Government panel OKs Smithfield Foods buy

A Chinese firm’s attempt to buy Smithfield Foods has gotten the go-ahead from a federal national security panel.

The approval from the Committee on Foreign Investment in the U.S. (CFIUS) represents the last major hurdle for the Virginia-based pork giant's $4.7 billion acquisition, which would be the largest ever of an American company by a Chinese business.

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"This transaction will create a leading global animal protein enterprise," said Zhijun Yang, chief executive of Shuanghui International, in a statement. "Shuanghui International and Smithfield have a long and consistent track record of providing customers around the world with high-quality food, and we look forward to moving ahead together as one company."

CFIUS is an interagency panel led by Treasury Secretary Jack Lew that seeks to determine whether foreign purchases of American businesses pose any national security risks.

The transaction still has to be approved by Smithfield’s shareholders at an upcoming meeting. The companies expect the deal to close shortly after that.

Smithfield is the world’s largest pork producer.

Lawmakers have expressed skepticism over the deal, which they worry could threaten the integrity of American intellectual property rights and food security.

“I am deeply troubled by the decision to approve this merger and have serious concerns over the negative long-term ramifications of this deal. Smithfield’s acquisition by Shuanghui raises a host of economic and public health issues, which I raised with regulators during this process,” Rep. Rosa DeLauro (D-Conn.) said in a statement late Friday evening.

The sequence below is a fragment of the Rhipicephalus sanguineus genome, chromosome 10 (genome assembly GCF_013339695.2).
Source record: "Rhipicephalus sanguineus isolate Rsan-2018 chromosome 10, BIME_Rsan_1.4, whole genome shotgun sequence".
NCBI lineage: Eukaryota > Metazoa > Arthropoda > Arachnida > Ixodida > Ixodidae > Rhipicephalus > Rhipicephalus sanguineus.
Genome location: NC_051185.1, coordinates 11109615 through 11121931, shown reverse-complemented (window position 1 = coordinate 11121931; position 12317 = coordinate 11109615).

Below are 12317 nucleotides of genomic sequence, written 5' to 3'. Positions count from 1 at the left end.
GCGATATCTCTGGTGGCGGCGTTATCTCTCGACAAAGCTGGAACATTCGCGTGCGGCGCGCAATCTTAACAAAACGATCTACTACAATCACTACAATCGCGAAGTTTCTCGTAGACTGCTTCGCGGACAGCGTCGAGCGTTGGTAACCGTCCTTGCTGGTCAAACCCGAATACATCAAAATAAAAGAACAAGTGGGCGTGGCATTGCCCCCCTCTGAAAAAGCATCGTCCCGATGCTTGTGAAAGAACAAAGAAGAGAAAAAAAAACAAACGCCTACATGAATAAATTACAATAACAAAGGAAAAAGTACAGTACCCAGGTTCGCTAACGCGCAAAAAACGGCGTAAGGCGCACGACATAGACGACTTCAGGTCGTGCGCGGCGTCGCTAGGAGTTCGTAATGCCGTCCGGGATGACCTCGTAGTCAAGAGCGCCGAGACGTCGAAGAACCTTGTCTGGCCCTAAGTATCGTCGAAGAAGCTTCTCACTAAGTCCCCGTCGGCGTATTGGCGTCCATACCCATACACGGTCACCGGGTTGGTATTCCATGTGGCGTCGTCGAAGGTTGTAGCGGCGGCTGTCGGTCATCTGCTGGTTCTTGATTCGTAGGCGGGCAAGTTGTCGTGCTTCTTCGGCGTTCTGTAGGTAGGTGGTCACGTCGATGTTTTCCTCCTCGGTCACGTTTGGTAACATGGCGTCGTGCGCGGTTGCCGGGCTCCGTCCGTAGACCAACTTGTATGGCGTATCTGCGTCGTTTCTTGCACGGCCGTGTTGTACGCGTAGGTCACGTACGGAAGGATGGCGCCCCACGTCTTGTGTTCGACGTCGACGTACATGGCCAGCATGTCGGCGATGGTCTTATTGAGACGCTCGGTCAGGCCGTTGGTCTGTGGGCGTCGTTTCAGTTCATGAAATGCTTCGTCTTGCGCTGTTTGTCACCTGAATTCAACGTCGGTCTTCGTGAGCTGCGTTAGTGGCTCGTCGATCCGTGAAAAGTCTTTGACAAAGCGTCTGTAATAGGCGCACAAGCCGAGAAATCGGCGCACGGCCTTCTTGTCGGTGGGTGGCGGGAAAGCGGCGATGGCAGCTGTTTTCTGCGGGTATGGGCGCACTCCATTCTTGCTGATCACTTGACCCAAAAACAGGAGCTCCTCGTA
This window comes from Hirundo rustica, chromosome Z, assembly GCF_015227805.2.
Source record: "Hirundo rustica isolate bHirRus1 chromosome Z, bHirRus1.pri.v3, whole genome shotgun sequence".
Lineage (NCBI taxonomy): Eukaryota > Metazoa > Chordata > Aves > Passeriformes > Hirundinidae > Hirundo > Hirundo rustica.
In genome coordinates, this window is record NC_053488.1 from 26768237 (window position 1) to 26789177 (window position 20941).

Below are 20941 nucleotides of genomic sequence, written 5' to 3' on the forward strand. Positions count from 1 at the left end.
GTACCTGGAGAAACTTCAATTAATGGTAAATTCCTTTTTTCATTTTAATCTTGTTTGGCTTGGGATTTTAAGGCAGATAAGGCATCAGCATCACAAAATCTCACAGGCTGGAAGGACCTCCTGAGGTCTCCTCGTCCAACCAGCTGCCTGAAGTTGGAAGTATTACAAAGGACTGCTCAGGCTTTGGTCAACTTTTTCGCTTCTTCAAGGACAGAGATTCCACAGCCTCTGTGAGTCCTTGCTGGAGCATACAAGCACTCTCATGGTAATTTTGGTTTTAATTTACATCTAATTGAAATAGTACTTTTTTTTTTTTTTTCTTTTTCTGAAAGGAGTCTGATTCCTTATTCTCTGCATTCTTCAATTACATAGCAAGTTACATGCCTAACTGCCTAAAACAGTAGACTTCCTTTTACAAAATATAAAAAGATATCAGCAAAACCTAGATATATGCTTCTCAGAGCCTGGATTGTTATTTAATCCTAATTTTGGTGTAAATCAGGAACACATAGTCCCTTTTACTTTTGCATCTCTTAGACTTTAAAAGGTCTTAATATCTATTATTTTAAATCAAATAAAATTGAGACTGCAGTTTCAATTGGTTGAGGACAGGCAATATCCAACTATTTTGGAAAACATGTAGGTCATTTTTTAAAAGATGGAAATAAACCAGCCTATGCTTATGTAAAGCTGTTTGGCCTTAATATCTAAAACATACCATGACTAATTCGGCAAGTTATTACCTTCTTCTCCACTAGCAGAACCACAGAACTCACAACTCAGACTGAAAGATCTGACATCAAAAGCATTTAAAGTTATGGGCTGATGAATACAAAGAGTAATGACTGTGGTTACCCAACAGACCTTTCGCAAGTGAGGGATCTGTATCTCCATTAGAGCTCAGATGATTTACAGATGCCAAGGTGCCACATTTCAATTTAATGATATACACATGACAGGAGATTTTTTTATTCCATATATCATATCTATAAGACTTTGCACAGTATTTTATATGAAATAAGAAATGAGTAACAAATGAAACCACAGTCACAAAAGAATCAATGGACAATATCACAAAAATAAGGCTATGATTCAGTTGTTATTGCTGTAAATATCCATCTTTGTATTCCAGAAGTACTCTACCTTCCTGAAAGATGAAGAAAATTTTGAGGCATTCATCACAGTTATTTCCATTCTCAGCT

DeLauro, who has been an advocate on food safety issues, added that a legislative response “may be necessary to ensure these issues are taken into account in the future and, if so, I will work to make sure that happens.”

"We still do not know if the potential impact on American food security, the transfer of taxpayer funded innovation to a foreign competitor, or China’s protectionist trade barriers were considered," added Sen. Debbie Stabenow (D-Mich.), chairwoman of the Senate Agriculture Committee.

"It’s troubling that taxpayers have received no assurances that these critical issues have been taken into account in transferring control of one of America’s largest food producers to a Chinese competitor with a spotty record on food safety," she said.

In 2011, a hazardous drug that makes meat leaner but poses health risks was found in pork produced by Shuanghui.

The current funding bill for financial agencies includes a measure requiring that CFIUS take food safety and intellectual property matters into account during its reviews. That legislation has yet to come before the full House.

-This post was updated at 10:33 a.m.